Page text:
Narayan Shroff (NS): Hello, and welcome everyone to our monthly podcast for Barclays Private Clients India. I am Narayan Shroff, part of the India Investments team, and I will be your host for this podcast.
In this month’s podcast I will share with you a broad synopsis of our India outlook for 2022, followed by a short interview with our guest Julien Lafargue, Chief Market Strategist at Barclays Private Bank. Julien will share some of the relevant insights from our global outlook for the year ahead.
Post the pandemic lockdowns, 2021 seems to be ending strongly for India. An encouraging recovery in the economy, corporate earnings, business and investor sentiment seems to be heading beyond the pent up demand led recovery cycle. The polarisation of the recovery also seems to be broadening to more sectors. However, there are economic vulnerabilities and risks, including any COVID-19 curveballs, inflation scare or monetary policy normalisation.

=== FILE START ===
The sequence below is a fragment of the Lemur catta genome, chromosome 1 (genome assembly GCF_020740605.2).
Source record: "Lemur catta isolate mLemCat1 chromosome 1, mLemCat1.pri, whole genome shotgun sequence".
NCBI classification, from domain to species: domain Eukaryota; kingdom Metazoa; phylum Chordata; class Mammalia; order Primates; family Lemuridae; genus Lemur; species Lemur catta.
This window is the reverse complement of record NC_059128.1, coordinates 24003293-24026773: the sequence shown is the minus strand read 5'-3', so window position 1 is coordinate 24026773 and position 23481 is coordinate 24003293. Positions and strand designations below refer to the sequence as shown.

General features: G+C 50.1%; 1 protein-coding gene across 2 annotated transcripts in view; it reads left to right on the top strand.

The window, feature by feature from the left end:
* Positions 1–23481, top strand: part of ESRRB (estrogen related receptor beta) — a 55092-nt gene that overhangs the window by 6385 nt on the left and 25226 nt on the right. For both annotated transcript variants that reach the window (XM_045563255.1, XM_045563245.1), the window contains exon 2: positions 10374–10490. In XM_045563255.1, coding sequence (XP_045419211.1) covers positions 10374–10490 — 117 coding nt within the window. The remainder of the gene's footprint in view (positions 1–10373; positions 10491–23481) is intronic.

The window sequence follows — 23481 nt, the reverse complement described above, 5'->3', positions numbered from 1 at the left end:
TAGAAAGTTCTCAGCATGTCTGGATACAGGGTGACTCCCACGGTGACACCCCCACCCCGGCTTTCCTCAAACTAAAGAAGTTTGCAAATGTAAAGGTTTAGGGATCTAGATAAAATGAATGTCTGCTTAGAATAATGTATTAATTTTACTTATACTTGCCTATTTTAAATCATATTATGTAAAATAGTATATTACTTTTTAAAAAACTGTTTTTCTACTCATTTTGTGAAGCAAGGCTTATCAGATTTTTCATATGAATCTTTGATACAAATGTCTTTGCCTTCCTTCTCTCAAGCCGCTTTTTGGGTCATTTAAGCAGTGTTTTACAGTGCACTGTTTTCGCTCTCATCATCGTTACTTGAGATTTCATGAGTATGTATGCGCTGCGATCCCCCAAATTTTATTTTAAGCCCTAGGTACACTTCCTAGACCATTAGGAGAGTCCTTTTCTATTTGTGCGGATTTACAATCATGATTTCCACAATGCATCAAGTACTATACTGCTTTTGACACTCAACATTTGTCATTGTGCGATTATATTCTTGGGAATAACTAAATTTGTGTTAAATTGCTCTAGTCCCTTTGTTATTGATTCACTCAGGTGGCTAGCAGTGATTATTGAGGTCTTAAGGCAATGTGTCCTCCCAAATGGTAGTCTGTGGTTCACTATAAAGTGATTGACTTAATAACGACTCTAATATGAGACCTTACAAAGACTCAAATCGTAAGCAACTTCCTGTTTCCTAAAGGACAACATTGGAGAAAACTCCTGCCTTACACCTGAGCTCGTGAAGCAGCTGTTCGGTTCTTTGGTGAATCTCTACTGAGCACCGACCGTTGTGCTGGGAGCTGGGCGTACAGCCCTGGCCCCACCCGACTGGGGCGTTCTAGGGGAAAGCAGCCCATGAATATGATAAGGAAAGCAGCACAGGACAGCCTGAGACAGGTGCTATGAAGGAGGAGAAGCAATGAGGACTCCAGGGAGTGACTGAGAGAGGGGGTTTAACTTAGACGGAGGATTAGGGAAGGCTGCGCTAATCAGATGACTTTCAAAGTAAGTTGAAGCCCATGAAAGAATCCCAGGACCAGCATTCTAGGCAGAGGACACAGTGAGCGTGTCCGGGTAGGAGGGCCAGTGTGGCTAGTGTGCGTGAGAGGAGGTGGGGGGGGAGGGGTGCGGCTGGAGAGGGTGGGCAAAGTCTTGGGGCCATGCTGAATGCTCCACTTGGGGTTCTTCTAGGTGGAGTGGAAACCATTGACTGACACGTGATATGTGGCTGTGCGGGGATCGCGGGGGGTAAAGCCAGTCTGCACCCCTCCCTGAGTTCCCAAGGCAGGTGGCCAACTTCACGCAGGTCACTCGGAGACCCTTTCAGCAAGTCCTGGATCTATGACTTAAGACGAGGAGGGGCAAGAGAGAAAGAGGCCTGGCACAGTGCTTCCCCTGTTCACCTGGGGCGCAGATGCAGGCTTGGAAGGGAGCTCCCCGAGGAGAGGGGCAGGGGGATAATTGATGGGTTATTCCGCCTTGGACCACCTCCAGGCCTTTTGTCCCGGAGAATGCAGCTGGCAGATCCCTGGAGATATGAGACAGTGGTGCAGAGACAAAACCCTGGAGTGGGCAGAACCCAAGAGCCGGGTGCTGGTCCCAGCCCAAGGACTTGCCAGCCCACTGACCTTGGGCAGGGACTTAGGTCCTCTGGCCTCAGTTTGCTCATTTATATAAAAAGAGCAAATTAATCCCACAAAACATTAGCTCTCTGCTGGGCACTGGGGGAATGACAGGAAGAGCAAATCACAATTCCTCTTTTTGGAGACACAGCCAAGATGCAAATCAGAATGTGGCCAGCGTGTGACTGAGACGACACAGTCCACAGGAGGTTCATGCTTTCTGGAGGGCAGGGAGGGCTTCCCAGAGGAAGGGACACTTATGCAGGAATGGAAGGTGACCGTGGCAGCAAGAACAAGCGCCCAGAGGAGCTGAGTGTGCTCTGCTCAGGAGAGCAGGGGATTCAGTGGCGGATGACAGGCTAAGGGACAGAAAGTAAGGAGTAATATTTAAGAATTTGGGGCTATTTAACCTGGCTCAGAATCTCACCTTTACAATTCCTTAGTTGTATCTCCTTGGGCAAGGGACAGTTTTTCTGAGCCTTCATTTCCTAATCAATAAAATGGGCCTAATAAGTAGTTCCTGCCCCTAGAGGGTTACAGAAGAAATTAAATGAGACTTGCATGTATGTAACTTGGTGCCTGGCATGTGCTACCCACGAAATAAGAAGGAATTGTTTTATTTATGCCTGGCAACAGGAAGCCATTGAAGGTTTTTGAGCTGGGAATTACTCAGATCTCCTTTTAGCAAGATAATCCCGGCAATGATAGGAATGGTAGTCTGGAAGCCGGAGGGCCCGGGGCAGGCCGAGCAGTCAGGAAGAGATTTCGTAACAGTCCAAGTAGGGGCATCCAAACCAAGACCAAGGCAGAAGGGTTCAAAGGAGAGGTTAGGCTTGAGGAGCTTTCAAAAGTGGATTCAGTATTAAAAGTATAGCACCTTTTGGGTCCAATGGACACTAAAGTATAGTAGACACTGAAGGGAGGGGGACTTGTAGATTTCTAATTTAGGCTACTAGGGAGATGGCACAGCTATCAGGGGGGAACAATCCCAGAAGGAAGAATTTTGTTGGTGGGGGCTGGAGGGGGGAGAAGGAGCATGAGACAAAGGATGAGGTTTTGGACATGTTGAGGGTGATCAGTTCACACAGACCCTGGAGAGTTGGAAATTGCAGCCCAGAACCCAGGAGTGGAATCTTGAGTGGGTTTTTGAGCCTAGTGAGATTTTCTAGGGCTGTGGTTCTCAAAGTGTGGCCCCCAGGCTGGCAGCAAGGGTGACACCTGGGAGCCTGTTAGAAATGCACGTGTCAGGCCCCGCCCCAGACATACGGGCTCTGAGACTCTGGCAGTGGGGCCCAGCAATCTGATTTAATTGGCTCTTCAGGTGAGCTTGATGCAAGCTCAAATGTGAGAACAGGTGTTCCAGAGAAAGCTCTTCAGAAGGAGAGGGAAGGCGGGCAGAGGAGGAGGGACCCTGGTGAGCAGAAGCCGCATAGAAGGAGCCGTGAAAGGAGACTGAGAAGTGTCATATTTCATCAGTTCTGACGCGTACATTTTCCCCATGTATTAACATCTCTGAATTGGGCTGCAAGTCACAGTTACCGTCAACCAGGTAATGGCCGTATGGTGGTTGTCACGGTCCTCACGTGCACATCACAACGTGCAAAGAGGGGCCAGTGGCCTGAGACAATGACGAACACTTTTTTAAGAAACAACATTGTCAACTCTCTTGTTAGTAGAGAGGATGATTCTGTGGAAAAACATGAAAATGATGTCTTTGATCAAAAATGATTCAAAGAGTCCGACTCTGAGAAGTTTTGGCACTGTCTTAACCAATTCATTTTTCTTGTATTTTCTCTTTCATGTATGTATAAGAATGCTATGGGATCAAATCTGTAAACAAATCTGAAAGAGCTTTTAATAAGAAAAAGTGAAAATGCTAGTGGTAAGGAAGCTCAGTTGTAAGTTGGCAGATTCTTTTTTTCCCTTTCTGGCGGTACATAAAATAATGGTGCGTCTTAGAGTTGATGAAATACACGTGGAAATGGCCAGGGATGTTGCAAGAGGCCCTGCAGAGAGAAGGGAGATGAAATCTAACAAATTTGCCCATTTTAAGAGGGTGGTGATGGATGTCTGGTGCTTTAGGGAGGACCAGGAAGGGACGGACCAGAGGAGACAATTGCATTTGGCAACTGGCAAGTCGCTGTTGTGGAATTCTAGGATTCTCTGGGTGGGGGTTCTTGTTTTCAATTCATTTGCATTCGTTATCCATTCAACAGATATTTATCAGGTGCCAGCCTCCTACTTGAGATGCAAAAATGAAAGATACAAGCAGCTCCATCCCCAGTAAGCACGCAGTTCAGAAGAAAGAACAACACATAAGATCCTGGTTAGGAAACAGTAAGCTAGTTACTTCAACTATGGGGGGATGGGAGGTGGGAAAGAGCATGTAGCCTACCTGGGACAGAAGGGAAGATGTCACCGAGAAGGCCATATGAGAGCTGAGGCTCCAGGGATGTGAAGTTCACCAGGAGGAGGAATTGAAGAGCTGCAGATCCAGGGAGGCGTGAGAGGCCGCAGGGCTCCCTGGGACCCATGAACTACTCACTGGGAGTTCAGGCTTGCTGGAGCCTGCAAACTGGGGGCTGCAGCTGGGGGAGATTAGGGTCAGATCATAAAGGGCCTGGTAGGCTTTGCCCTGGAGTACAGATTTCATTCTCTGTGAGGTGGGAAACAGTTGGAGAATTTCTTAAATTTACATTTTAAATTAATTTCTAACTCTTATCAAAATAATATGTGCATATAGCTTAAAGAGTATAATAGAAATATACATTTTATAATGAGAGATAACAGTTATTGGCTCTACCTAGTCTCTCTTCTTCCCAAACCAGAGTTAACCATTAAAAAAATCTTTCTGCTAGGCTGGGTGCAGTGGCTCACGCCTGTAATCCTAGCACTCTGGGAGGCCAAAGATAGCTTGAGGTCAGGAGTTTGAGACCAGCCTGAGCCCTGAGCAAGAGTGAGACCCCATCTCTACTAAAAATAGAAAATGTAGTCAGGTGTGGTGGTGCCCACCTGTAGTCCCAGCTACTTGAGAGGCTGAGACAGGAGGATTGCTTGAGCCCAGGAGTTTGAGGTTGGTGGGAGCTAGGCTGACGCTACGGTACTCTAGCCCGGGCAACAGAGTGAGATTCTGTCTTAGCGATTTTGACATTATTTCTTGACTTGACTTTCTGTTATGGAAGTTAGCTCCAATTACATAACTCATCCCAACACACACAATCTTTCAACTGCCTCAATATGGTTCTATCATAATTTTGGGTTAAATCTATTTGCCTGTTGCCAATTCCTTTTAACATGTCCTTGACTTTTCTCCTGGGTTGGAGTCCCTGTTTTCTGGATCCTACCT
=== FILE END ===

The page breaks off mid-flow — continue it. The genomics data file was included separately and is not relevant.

First on the virus, with higher vaccination rates, reinforced resilience and medical infrastructure the world seems to be entering an endemic state. More than the threat of another wave of infections in India, the impact on global exports and imports or investment flows to India due to any renewed restrictions poses a greater risk to India’s economic recovery. Having said that, these scares should continue to reinforce the pandemic led boost to Indian exports.
Inflation scare in India largely pertains to imported inflation, mainly as a price taker for energy and industrial commodities. With activities picking up across the world supply side issues are expected to ease in the coming year.
Also, to some extent, the record forex reserves that the RBI has built are likely to help allay any fears of sharp Indian rupee depreciation that otherwise may have had a multiplier effect on imported inflation.